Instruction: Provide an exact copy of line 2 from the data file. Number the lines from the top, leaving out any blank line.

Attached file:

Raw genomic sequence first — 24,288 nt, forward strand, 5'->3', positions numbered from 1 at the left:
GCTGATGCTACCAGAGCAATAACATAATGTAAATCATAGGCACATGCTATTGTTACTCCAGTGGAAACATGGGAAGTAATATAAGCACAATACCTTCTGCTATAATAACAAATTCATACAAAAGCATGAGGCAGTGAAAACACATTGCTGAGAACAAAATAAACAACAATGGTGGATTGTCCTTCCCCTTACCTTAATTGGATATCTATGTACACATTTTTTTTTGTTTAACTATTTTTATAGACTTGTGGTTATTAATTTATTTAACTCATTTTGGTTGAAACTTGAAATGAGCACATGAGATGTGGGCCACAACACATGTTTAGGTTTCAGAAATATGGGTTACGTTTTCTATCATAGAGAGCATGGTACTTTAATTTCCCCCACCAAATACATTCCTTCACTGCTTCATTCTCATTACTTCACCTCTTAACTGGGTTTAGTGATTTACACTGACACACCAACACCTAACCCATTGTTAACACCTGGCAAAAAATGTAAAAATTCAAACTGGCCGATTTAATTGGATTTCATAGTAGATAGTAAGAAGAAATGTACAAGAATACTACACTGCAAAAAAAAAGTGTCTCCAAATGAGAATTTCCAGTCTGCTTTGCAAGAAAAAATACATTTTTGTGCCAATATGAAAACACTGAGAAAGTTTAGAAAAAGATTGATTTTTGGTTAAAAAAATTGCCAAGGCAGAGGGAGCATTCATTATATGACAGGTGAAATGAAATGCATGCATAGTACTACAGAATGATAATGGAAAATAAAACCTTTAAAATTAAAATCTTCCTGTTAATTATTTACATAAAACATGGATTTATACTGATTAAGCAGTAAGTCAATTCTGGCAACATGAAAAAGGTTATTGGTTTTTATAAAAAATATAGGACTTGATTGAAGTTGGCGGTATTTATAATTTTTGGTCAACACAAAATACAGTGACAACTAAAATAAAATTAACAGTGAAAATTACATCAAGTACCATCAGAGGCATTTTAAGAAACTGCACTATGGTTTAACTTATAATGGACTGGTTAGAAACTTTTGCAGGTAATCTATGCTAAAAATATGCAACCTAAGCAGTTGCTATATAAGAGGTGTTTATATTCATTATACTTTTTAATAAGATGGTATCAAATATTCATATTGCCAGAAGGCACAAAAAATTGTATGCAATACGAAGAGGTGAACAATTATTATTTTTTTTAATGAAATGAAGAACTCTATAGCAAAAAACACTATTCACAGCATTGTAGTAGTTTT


GCTGATGCTACCAGAGCAATAACATAATGTAAATCATAGGCACATGCTATTGTTACTCCAGTGGAAACATGGGAAGTAATATAAGCACAATACCTTCTGCTATAATAACAAATTCATACAAAAGCATGAGGCAGTGAAAACACATTGCTGAGAACAAAATAAACAACAATGGTGGATTGTCCTTCCCCTTACCTTAATTGGATATCTATGTACACATTTTTTTTTGTTTAACTATTTTTATAGACTTGTGGTTATTAATTTATTTAACTCATTTTGGTTGAAACTTGAAATGAGCACATGAGATGTGGGCCACAACACATGTTTAGGTTTCAGAAATATGGGTTACGTTTTCTATCATAGAGAGCATGGTACTTTAATTTCCCCCACCAAATACATTCCTTCACTGCTTCATTCTCATTACTTCACCTCTTAACTGGGTTTAGTGATTTACACTGACACACCAACACCTAACCCATTGTTAACACCTGGCAAAAAATGTAAAAATTCAAACTGGCCGATTTAATTGGATTTCATAGTAGATAGTAAGAAGAAATGTACAAGAATACTACACTGCAAAAAAAAAGTGTCTCCAAATGAGAATTTCCAGTCTGCTTTGCAAGAAAAAATACATTTTTGTGCCAATATGAAAACACTGAGAAAGTTTAGAAAAAGATTGATTTTTGGTTAAAAAAATTGCCAAGGCAGAGGGAGCATTCATTATATGACAGGTGAAATGAAATGCATGCATAGTACTACAGAATGATAATGGAAAATAAAACCTTTAAAATTAAAATCTTCCTGTTAATTATTTACATAAAACATGGATTTATACTGATTAAGCAGTAAGTCAATTCTGGCAACATGAAAAAGGTTATTGGTTTTTATAAAAAATATAGGACTTGATTGAAGTTGGCGGTATTTATAATTTTTGGTCAACACAAAATACAGTGACAACTAAAATAAAATTAACAGTGAAAATTACATCAAGTACCATCAGAGGCATTTTAAGAAACTGCACTATGGTTTAACTTATAATGGACTGGTTAGAAACTTTTGCAGGTAATCTATGCTAAAAATATGCAACCTAAGCAGTTGCTATATAAGAGGTGTTTATATTCATTATACTTTTTAATAAGATGGTATCAAATATTCATATTGCCAGAAGGCACAAAAAATTGTATGCAATACGAAGAGGTGAACAATTATTATTTTTTTTAATGAAATGAAGAACTCTATAGCAAAAAACACTATTCACAGCATTGTAGTAGTTTT